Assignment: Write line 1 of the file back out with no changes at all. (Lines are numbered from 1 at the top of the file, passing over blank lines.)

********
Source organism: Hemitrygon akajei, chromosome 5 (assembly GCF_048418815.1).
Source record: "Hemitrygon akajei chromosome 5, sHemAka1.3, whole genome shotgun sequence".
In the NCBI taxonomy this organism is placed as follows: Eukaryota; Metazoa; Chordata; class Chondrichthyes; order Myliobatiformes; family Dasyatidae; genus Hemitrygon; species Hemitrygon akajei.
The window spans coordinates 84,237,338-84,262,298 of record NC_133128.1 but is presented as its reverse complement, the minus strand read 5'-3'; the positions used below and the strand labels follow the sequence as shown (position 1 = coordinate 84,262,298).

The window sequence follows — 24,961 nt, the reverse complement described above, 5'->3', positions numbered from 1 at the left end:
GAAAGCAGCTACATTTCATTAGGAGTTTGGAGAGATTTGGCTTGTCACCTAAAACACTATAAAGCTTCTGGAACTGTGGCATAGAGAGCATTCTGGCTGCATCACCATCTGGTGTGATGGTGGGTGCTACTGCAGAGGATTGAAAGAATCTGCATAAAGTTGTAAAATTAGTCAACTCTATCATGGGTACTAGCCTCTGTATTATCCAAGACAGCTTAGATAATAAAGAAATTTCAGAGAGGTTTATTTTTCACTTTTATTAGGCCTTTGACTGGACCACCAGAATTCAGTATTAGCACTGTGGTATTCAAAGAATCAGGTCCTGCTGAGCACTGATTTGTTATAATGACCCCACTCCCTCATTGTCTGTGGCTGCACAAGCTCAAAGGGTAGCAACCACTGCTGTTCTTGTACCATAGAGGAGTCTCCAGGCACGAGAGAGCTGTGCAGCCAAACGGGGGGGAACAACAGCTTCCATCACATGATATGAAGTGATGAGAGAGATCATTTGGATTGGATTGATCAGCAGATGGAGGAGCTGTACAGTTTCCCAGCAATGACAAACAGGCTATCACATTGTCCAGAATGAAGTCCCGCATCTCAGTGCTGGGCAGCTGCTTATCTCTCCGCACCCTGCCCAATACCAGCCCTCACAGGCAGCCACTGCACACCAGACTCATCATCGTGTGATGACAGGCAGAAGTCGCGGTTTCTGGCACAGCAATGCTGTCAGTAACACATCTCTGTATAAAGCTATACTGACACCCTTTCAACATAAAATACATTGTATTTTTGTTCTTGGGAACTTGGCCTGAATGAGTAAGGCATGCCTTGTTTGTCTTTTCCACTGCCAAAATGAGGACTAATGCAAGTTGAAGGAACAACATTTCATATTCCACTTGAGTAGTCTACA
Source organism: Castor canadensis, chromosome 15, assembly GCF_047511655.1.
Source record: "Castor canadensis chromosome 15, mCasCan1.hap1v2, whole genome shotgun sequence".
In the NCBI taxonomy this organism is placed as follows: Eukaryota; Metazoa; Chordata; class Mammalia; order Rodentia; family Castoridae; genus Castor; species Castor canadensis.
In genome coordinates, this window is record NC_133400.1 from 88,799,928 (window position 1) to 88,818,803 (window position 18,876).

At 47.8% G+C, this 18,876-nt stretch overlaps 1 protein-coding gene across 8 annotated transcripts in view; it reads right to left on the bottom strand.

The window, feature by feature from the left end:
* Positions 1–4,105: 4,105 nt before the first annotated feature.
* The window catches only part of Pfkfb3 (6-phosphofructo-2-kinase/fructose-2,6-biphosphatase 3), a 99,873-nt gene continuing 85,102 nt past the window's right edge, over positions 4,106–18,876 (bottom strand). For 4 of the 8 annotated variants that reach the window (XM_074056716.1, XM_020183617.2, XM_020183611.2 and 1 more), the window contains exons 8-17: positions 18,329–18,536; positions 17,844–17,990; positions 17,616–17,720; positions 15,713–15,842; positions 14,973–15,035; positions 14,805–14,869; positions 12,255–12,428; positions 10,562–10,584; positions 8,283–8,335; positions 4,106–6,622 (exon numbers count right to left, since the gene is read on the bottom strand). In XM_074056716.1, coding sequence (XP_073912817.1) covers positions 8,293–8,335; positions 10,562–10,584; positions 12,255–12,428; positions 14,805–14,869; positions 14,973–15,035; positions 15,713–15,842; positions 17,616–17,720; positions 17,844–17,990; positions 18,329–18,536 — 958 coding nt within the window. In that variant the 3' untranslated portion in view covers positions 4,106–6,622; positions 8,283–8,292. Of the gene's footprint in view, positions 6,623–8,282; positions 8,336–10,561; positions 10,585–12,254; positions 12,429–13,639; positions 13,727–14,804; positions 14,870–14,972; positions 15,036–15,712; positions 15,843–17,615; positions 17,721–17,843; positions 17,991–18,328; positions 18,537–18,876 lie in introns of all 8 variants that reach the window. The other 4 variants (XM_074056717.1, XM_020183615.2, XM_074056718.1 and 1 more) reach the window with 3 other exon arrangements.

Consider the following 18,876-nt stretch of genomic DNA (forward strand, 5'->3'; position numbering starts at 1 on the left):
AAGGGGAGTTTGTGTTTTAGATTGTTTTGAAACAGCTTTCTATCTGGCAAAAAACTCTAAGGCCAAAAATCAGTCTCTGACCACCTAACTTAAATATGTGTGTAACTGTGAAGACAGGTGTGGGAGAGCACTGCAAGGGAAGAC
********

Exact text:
Source organism: Hemitrygon akajei, chromosome 5 (assembly GCF_048418815.1).